Myriam is a master’s student in Physics at the Université de Montréal (started in May 2020; excepted completion 2022), pursuing her work with an MSc Excellence Scholarship from IVADO. She has excellent academic and research skills while demonstrating remarkable leadership and overwhelming enthusiasm. During her bachelor’s, she developed her skills in research, and she even published a paper in the Astronomical Journal before starting her masters! Indeed, she worked with multi-wavelength data from the massive cluster of galaxies MACS J1447.4+0827 from the Hubble, Chandra and Very Large Array telescopes, and was successful in publishing as first author (https://iopscience.iop.org/article/10.3847/1538-3881/ab9ff3).
Here is a review of her master’s project: X-ray binaries, systems composed of a donor star and a compact object (black hole, neutron star or white dwarf) accreting material from the donor star, are unique laboratories for studying a variety of astronomical phenomena under extreme conditions. Some recent studies indicate that sub-stellar companions such as exoplanets and brown dwarfs can exist in a variety of environments, and it was recently argued that X-ray binaries could host planetary systems. However, in high-mass X-ray binaries – where the donor star is a massive star (at least twice the mass of the Sun) – the system is generally way too bright to detect sub-stellar companions. Using the instrument NIRC2 on the W. M. Keck Observatory on the Mauna Kea in Hawai’i and processing with high-contrast and angular differential imaging techniques, we therefore recently obtained the first images for nine near high-mass X-ray binaries: RX J1744.7-2713, IGR J18483-0311, SAX J1818.6-1703, 1H2202+501, IGR J17544-2619, 4U1700-37, 4U2206+543, RX J2030.5+4751 and γ Cassiopeiae. In this project, we present impressive preliminary results: we found evidence of one or many sub-stellar companions around most of those extreme systems. A statistical study will soon be conducted to better understand, among others, the formation of exoplanets and brown dwarfs, the frequency of the sub-stellar companions in X-ray binaries, as well as their impact on the system. This exciting research opens a brand-new sub-domain in astrophysics and could lead to fascinating results.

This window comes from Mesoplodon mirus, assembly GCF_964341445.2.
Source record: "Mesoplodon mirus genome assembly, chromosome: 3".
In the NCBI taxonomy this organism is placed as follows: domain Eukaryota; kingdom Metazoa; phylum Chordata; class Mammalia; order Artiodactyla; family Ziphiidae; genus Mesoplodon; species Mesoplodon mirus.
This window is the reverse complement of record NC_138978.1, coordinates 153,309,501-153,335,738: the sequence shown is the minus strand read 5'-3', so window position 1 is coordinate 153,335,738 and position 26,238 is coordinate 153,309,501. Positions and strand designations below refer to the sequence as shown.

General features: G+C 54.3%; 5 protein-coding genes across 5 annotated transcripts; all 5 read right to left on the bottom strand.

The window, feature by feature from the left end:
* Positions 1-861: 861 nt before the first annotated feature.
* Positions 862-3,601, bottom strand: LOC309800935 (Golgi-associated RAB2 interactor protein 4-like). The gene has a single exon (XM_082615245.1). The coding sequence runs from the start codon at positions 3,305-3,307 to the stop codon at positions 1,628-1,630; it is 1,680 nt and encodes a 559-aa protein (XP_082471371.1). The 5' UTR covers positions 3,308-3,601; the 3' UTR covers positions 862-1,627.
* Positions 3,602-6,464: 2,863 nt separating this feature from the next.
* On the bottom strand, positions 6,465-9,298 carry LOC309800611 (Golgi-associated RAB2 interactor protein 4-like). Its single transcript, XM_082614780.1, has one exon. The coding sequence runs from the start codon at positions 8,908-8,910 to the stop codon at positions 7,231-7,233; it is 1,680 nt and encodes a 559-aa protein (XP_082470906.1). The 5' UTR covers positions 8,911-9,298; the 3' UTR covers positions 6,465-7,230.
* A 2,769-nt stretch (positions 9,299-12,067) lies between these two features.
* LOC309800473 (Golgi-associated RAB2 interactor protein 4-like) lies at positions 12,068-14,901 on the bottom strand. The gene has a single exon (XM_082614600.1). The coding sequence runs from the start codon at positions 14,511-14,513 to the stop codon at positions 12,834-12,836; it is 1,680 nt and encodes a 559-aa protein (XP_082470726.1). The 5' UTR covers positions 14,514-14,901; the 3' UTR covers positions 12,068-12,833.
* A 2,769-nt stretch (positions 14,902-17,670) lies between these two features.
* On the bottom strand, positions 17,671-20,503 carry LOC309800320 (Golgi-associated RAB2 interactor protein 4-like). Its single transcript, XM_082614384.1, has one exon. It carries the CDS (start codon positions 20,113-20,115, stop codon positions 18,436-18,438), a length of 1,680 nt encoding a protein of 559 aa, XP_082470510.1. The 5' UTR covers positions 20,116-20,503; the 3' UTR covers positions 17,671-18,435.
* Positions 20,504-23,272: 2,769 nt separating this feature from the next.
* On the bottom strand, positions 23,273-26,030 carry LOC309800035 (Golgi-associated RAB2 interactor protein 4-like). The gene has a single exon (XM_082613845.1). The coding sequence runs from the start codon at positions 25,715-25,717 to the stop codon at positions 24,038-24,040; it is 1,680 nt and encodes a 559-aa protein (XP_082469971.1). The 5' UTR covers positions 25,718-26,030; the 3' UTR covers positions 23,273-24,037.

Myriam is an engaged student and she is always looking for new challenges. She has just completed her term as an undergraduate academic affairs delegate in her student association, and her actions have greatly contributed to improving the university atmosphere in physics. She is now a delegate for graduate academic affairs as well as chair of the organizing committee for the annual Physics Symposium for a Future in Research and Industry, and once again aspires to make physics shine at the Université de Montréal. She is also a very experienced tutor and is now a Teacher Assistant. Myriam has strong interpersonal and communication skills, and she loves to pass on her knowledge, learn more about the world around me and militate for environmental and psychological health causes. Myriam is also a speaker for the SEUR [Université de Montréal], a project looking forward to encouraging young students to pursue careers in pure sciences. She is now the new responsable of “Les filles et les sciences, un duo électrisant”, an event organised to encourage high-school girls to pursue careers in field that are predominantly male.